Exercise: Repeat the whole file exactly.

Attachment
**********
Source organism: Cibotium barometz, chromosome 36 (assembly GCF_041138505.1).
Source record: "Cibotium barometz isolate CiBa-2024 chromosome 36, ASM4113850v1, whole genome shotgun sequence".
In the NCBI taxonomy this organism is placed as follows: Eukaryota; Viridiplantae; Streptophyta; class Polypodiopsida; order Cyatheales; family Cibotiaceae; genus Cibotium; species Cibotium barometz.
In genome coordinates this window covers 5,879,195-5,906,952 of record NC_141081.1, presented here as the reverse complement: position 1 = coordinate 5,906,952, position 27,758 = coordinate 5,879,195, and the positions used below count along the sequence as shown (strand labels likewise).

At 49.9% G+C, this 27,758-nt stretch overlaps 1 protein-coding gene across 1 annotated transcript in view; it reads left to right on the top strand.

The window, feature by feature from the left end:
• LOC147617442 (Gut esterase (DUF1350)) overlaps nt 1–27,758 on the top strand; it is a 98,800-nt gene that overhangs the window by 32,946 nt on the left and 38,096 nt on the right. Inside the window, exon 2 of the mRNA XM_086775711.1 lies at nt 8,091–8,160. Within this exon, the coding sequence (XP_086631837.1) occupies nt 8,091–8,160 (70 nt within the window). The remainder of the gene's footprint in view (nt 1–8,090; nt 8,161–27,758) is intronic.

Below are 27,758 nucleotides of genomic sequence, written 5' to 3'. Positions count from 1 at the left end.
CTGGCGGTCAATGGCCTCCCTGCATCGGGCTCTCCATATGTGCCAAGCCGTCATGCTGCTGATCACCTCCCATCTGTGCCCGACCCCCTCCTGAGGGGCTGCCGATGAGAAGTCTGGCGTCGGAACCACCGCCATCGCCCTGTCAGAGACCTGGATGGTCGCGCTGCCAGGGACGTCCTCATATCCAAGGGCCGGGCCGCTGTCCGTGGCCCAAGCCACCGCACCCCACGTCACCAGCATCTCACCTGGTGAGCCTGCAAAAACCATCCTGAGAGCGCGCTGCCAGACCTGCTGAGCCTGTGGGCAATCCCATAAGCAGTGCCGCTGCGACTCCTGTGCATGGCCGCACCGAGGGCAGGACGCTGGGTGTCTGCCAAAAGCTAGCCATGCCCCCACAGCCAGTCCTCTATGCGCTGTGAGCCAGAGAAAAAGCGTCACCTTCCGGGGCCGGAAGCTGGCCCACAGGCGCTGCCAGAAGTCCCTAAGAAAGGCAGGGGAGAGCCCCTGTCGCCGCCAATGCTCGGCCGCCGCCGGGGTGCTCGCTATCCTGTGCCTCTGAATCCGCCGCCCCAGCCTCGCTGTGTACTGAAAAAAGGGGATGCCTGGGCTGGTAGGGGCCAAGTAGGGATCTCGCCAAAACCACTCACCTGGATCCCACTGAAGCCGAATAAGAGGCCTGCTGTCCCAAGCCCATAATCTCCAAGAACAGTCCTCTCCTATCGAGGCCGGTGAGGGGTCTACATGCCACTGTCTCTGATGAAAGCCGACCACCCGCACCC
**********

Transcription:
Source organism: Cibotium barometz, chromosome 36 (assembly GCF_041138505.1).
Source record: "Cibotium barometz isolate CiBa-2024 chromosome 36, ASM4113850v1, whole genome shotgun sequence".
In the NCBI taxonomy this organism is placed as follows: Eukaryota; Viridiplantae; Streptophyta; class Polypodiopsida; order Cyatheales; family Cibotiaceae; genus Cibotium; species Cibotium barometz.
In genome coordinates this window covers 5,879,195-5,906,952 of record NC_141081.1, presented here as the reverse complement: position 1 = coordinate 5,906,952, position 27,758 = coordinate 5,879,195, and the positions used below count along the sequence as shown (strand labels likewise).

At 49.9% G+C, this 27,758-nt stretch overlaps 1 protein-coding gene across 1 annotated transcript in view; it reads left to right on the top strand.

The window, feature by feature from the left end:
• LOC147617442 (Gut esterase (DUF1350)) overlaps nt 1–27,758 on the top strand; it is a 98,800-nt gene that overhangs the window by 32,946 nt on the left and 38,096 nt on the right. Inside the window, exon 2 of the mRNA XM_086775711.1 lies at nt 8,091–8,160. Within this exon, the coding sequence (XP_086631837.1) occupies nt 8,091–8,160 (70 nt within the window). The remainder of the gene's footprint in view (nt 1–8,090; nt 8,161–27,758) is intronic.

Below are 27,758 nucleotides of genomic sequence, written 5' to 3'. Positions count from 1 at the left end.
CTGGCGGTCAATGGCCTCCCTGCATCGGGCTCTCCATATGTGCCAAGCCGTCATGCTGCTGATCACCTCCCATCTGTGCCCGACCCCCTCCTGAGGGGCTGCCGATGAGAAGTCTGGCGTCGGAACCACCGCCATCGCCCTGTCAGAGACCTGGATGGTCGCGCTGCCAGGGACGTCCTCATATCCAAGGGCCGGGCCGCTGTCCGTGGCCCAAGCCACCGCACCCCACGTCACCAGCATCTCACCTGGTGAGCCTGCAAAAACCATCCTGAGAGCGCGCTGCCAGACCTGCTGAGCCTGTGGGCAATCCCATAAGCAGTGCCGCTGCGACTCCTGTGCATGGCCGCACCGAGGGCAGGACGCTGGGTGTCTGCCAAAAGCTAGCCATGCCCCCACAGCCAGTCCTCTATGCGCTGTGAGCCAGAGAAAAAGCGTCACCTTCCGGGGCCGGAAGCTGGCCCACAGGCGCTGCCAGAAGTCCCTAAGAAAGGCAGGGGAGAGCCCCTGTCGCCGCCAATGCTCGGCCGCCGCCGGGGTGCTCGCTATCCTGTGCCTCTGAATCCGCCGCCCCAGCCTCGCTGTGTACTGAAAAAAGGGGATGCCTGGGCTGGTAGGGGCCAAGTAGGGATCTCGCCAAAACCACTCACCTGGATCCCACTGAAGCCGAATAAGAGGCCTGCTGTCCCAAGCCCATAATCTCCAAGAACAGTCCTCTCCTATCGAGGCCGGTGAGGGGTCTACATGCCACTGTCTCTGATGAAAGCCGACCACCCGCACCC